Oh, Diane. You’ve certainly made a mess of things on The Good Fight Season 5 Episode 4,
Your heart was in the right place, but that may not matter if Kurt spends 20 years in prison.
And even if he evades jail time, your marriage may not recover.
Yes, the truth about Diane’s “betrayal” finally came out, and it happened in the worst way possible — Kurt being blindsided by his wife’s dishonesty in front of a grand jury.
Had Diane confessed to Kurt before he learned the truth in court, the marrieds may have been able to move past this speed bump.
Diane: I should have told you. I’m sorry. But I knew you’d be upset, so I withheld. I was wrong. So what happened? Did you take the fifth? Did she allow it? Kurt?
Kurt: I need a new lawyer.
Kurt wouldn’t have been OK that Diane went against his explicit wishes, but it would have been better than the state they find themselves in now. It’s hard to get a read on how angry Kurt is, but he’s not happy with Diane.
He told her to let the Dylan Pike thing go, and not only did Diane ignore his wishes, but she also made a not-so anonymous call to the Feds.
Turning in Pike to the authorities was the right thing to do, but Diane went about it wrong.
Sure, she had no idea identifying Dylan Pike as an insurrectionist would lead to Kurt being accused as the ringleader for the Capitol attack on Jan. 6, but there are other ways Diane could have handled the situation.
After she learned Pike’s identity, she should have sat down and talked with Kurt about their next steps.
Kurt can be withholding and a bit prickly, but Diane usually gets him to open up after some pushing.
They could have had a conversation about where they go from here, and Diane may have gotten a better understanding of how badly things could look for Kurt once Pike was in custody.
It’s not a perfect solution, but it’s better than the route Diane went — deceiving her husband and then continuing to lie to him. However, here we are, and Diane and Kurt’s marriage isn’t in a great place.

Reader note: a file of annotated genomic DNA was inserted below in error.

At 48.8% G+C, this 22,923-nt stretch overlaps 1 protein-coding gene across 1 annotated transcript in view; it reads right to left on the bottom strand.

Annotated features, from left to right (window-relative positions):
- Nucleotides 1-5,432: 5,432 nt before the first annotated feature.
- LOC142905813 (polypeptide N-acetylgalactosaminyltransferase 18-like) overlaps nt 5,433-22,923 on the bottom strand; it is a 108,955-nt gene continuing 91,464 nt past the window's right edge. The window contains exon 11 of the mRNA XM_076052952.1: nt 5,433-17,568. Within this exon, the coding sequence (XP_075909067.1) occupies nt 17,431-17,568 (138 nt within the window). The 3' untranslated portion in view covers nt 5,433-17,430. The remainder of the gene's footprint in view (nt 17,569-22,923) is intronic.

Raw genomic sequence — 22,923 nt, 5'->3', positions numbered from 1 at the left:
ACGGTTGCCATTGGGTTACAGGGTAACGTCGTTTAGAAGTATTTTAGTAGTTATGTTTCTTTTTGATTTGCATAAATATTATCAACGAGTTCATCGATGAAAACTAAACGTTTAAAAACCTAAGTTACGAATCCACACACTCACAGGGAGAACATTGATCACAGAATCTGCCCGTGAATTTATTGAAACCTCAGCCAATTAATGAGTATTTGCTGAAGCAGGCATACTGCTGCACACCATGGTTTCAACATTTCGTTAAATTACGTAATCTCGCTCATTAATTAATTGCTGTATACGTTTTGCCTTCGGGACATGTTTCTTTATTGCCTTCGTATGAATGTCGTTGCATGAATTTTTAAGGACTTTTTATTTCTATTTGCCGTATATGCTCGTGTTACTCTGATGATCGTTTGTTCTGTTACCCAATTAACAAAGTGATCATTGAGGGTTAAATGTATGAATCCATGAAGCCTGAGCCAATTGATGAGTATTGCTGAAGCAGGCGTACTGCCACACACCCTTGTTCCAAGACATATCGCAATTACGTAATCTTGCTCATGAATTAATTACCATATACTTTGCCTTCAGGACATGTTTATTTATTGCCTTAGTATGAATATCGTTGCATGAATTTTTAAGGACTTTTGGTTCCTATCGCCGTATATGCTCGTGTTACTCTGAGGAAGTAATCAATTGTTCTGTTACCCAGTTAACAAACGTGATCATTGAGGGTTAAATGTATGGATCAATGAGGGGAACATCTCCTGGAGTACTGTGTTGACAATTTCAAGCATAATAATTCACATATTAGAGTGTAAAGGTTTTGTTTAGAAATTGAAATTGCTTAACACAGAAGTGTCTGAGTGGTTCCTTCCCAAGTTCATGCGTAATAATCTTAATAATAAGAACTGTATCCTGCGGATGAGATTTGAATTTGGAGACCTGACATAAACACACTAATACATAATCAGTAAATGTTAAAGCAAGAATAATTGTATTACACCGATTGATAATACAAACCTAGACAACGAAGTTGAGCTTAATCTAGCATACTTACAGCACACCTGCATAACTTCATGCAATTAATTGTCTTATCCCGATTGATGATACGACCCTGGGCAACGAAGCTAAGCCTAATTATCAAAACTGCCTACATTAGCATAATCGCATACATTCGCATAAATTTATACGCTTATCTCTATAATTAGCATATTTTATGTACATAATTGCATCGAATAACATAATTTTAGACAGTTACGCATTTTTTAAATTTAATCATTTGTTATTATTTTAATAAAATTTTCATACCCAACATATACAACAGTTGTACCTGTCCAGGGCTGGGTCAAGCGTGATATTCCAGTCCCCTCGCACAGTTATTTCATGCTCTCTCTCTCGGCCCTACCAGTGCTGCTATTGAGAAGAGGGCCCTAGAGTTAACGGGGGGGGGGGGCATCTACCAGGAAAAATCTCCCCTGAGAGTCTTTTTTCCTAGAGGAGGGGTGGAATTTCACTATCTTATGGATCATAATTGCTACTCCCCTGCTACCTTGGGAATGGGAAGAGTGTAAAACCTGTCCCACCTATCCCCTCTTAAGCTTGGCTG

Diane: I think it’s time to talk.
Kurt: It wasn’t a legal issue. It was something for work.
Diane: If you’re keeping it from the FBI, it’s a legal issue. Are you not telling me because I’m your lawyer or because I’m your wife?
Kurt: Because your politics.
Diane: Oh come on, turning in insurrectionists should be our politics.
Kurt: Diane, this works between us because we don’t let our political judgments overwhelm our respect for each other.
Diane: Kurt, I lived through eight years of the Tea Party and four years of Trump, but Jan. 6 changed everything for me. I can’t treat this like a chess game anymore.
Kurt: What is the chess game here? Us? This marriage?
Diane: No, that’s the one thing that’s not a game.
As we’ve discussed, Diane and Kurt have been through a lot, and by no means is Kurt a saint, but his infidelity never put Diane in jeopardy of going to jail.
It may be comparing apples to oranges, but there’s a lot Diane and Kurt are going to need to work through if their marriage can survive, and it’s unclear if it can.
Moving on, the series continued its flawless execution of timely issues as the writers took on political correctness and cancel culture head-on.
We shouldn’t have expected anything less, but the subplot was still masterful, as the writers presented the argument of when political correctness has gone too far.
You’ll be hard-pressed to find content in today’s day and age that doesn’t offend someone, and that’s even harder with comedy.
Making fun of people or playing into or against stereotypes is a big part of comedy, but if you can’t crack jokes for fear of being canceled or called out, then you’re not left with much to work.
What you get is making incoherent jokes about the Amish having big juicy butts because of their buggy rides. It makes absolutely no sense and isn’t humorous in the slightest.
That’s not to say political correctness doesn’t have its place because it does, and some topics should never be made light of. Still, sometimes we have to wonder if by insisting on political correctness, we’re overcorrecting.
Jay: Is there anything we can’t do?
Mailroom worker: Necrophilia?
Marissa: No that could be funny.
Mailroom worker: Selena Gomez’s kidney transplant.
To ensure that no one is offended, we cannot do much of anything or say.
That’s why the joke permits were amazing. Simple and elegant in design, these cards gave people the freedom to make slightly offensive and stereotypical jokes without fear of retribution.
The jokes made were all in good fun, and it was entertaining to watch the associates get a kick out of the joke permits and trade them.
Even the senior and name partners got in on some of the laughs. It was a harmless way to blow off steam and critique today’s culture, that is until HR got involved.
Long-standing fans will remember this isn’t the first time HR was gone overboard in trying to be above reproach. Remember when Adrian was reprimanded for saying the N-word while quoting Vernon Jordan?
That alone sparked a massive debate over the use of certain words at the workplace, so, unsurprisingly, HR got involved again, just another example of how things that seem good on paper may not be in practice.